Young golfers are magic for golf. Their spirits are inspiring and their enjoyment is contagious.
More than 60 boys and girls, ages 8 to 12, learned golf skills during a recent three-week clinic at Rolling Hills Golf Course in Godfrey.
Zack Deeder, the best one-handed golfer I have ever known, was the junior golfers’ instructor and he was up to the task. Promptly each morning at 8 a.m. four mornings a week for three weeks, Zack prepared the practice area before he called out; “Junior golfers come on up for today’s event.” A dozen boys and girls, dressed nattily, and with an assortment of bags and clubs, ambled to the excellent practice area at Rolling Hills, parked their bags and prepared for their lesson.
When Deeder began, the golfers listened and participated. His banter and instructions were seriously funny to his aides, like Shane Smith, a professional golfer; Joe Swartz, a former high school golfer heading to college; and Ryan Colughlin, also an excellent golfer and in training as a club pro, and me; I’m John Casey and a golfer for 48 years. The Zack Pack staff of volunteers, and especially Joan Stupprich, the coordinator for Junior Golf at Rolling Hills for 22 straight years, enjoyed working with everyone during the clinic.
Zack was entertaining as he commanded the attention of his class of young aspiring golfers. In a rat-a-tat-tat style of words and phrases, Zack asked the girls and boys to do an assortment of drills. He had them clutch their golf clubs by the head, not the grip, of the dub, and swing them in a pendulum motion. He illustrated the method by doing it himself. He wanted them to make their club go “whoosh”! They did, too, and their eyes lit up when their club made a whoosh. “Louder,” he called out. They did it louder.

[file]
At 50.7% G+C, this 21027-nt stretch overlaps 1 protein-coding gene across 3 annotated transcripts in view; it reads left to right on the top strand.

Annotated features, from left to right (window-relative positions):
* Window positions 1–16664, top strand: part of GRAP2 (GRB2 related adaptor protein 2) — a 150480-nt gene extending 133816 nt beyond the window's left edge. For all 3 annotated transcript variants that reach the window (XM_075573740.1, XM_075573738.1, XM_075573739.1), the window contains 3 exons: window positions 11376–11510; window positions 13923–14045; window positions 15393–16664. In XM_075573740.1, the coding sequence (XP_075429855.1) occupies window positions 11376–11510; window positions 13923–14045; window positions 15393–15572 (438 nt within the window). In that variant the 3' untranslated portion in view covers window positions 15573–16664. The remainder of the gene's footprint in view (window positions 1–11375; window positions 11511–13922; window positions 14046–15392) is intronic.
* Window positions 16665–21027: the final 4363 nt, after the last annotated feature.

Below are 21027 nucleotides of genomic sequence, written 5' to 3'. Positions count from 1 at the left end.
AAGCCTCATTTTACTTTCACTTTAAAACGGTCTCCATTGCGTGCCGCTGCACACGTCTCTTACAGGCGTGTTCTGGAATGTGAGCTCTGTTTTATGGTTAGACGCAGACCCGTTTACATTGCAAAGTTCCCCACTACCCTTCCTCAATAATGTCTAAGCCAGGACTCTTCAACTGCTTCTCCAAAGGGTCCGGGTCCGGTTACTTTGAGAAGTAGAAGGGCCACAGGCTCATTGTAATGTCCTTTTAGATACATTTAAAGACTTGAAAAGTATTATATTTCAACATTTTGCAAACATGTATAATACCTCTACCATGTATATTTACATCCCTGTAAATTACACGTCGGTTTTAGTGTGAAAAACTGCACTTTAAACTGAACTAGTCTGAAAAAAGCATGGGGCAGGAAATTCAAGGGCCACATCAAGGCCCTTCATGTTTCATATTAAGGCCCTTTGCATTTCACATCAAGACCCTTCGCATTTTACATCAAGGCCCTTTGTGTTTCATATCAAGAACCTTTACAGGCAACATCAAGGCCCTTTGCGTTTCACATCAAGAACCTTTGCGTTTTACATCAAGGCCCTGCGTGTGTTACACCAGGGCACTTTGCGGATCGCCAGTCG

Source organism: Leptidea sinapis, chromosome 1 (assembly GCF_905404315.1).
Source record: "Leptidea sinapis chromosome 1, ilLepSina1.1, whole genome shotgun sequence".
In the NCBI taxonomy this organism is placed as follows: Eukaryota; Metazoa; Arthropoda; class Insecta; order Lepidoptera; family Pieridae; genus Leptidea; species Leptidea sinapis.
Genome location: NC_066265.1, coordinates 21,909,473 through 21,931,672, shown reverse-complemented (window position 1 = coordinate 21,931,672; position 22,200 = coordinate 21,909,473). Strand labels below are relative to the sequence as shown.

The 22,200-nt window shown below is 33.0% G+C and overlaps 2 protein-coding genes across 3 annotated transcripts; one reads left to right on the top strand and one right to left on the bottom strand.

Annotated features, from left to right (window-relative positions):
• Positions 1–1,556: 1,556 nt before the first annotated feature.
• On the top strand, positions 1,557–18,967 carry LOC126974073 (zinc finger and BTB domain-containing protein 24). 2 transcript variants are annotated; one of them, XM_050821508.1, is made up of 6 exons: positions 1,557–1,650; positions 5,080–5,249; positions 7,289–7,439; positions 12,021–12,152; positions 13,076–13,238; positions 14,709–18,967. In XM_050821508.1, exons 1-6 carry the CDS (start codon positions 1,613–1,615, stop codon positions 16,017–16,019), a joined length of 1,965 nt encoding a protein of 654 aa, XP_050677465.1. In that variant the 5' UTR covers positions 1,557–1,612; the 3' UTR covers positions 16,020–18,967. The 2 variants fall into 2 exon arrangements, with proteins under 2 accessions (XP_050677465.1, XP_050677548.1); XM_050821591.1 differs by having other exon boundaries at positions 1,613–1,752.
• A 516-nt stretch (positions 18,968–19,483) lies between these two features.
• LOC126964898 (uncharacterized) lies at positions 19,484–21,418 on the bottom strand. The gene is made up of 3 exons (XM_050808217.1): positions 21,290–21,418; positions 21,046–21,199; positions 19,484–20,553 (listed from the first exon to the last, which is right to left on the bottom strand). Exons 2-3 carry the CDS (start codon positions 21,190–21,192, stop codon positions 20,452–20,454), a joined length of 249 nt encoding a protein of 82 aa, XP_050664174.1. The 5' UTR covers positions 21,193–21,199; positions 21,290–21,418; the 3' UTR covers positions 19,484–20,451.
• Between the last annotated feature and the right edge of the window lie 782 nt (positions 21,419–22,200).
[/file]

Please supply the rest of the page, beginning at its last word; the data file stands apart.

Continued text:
The lesson continued with another skill-developing technique and method. They hit short irons, mid irons and long clubs, drivers, and 3- and 5-metals. They putted, chipped, pitched, drove and had contests of skills. Success meant a new Rolling Hills logo ball or a Gatorade. Balls zipped, skittered, flew, bounced and rolled all over the practice area. One young lad swung mightily at the ball with his driver and the club head came off and landed several yards away on the target line. He looked dismayed, but I said he could use the shaft for a guide to line up his next shot and he did just that. That’s adaptation.
As the drills continued, the instructors watched and helped each young player improve their swings and strike balls. Learning was instant for many. I was envious of how easily they adapted and applied new skills. We all marveled at some of their shots. When a lesson ended many of the golfers accepted an invitation to play the executive course at Rolling Hills.
After the first session, I was as eager to show up the next day to help young golfers learn something new from Zack. With each lesson the kids improved, and as they did they gained confidence and became competitive. But they also encouraged and congratulated one another as they trained. They were polite, mannerly and extremely attentive. I’m expecting some of them will become excellent golfers. Some will play on golf teams, and may even earn a scholarship with the skills they develop. Whether or not they will achieve greatness will not diminish the refreshing goodness they bring to the game of golf.